### Dietmar Oelz

Courant Institute of Mathematical Sciences

New York University

November 25, 2014

Force generation and propagation, and contraction of random actomyosin ring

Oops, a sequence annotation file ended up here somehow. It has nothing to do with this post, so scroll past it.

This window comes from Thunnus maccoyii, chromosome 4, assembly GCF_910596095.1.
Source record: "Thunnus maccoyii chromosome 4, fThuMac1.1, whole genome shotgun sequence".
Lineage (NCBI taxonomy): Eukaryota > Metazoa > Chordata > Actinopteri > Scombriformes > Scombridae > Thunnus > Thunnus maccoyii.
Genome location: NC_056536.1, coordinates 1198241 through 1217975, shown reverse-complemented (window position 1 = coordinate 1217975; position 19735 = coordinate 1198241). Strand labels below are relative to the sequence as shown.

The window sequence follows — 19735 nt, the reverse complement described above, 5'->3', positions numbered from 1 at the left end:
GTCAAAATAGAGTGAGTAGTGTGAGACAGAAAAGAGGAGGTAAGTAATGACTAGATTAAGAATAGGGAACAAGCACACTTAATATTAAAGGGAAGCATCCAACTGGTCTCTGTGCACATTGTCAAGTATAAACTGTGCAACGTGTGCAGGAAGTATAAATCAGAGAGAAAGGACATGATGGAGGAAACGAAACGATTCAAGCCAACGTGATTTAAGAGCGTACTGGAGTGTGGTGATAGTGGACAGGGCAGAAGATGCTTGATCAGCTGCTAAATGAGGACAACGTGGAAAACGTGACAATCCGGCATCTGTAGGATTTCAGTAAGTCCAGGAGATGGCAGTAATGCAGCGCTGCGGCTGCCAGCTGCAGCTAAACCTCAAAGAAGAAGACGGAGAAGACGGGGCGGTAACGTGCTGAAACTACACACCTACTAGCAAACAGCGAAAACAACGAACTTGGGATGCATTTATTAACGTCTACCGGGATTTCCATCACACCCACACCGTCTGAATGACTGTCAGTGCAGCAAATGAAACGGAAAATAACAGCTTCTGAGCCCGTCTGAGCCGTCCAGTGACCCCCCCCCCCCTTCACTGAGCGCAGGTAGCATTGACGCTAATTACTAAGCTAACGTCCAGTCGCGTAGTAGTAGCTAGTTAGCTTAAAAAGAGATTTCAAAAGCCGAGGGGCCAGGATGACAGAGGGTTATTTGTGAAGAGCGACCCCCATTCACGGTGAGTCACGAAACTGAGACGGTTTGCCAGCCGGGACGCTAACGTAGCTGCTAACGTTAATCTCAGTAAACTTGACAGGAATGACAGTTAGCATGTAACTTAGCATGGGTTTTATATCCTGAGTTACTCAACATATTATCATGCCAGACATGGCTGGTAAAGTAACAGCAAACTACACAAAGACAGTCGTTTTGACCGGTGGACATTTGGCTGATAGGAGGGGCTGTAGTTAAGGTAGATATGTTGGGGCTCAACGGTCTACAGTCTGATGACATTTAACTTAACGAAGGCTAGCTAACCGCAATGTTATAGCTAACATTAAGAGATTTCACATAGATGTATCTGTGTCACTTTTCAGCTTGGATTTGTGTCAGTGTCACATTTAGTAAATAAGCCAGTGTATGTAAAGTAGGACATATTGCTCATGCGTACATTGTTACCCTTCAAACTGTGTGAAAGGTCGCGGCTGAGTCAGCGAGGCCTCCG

Cytokinetic rings and stress fibers generate effective contraction, but how organized respective actomyosin arrays are, and how semi-random actomyosin bundles generate contraction is not clear. We investigate computationally the self-organization and contraction of an actomyosin ring that is completely disorganized initially. To this end, we formulate a detailed agent-based model for a 1D chain of cross-linked actin filaments forming a closed ring interspersed with myosin-II motor proteins. The result of our numerical experiments is that in order to contract, 1) actin filaments in the ring have to turn over, 2) myosin motors have to be processive, and 3) filaments have to be sufficiently crosslinked. We find that contractile force and rate scale with myosin density and have a complex dependence on the actin density. The simulations indicate that the ring consisting of short filaments contracts rapidly but exerts little force, while the long filament ring generates significant force but contracts slowly. Our simulations predict, in agreement with experimental observations, that the rate of contraction is constant and the time of contraction is invariant with respect to the original ring size. Moreover, the model demonstrates that with time, a pattern formation takes place in the ring worsening the contractile process. The more random actin dynamics are and the longer actomyosin ring stays disorganized the higher contractile force and rate it generates. Finally we will contrast the microscopic viewpoint towards F-actin meshworks to a macrosopic one. On the microscopic level our model equations are similar to Kirchhoff's Laws for electrical circuits which has striking implications on the principle of force propagation in actomyosin bundles. On the other hand we derive the macroscopic viscosity of the F-Actin meshwork as an asymptotic limit for short filament lengths. Exemplary solutions to the microscopic and macroscopic models coincide well even if actin filaments are fairly long.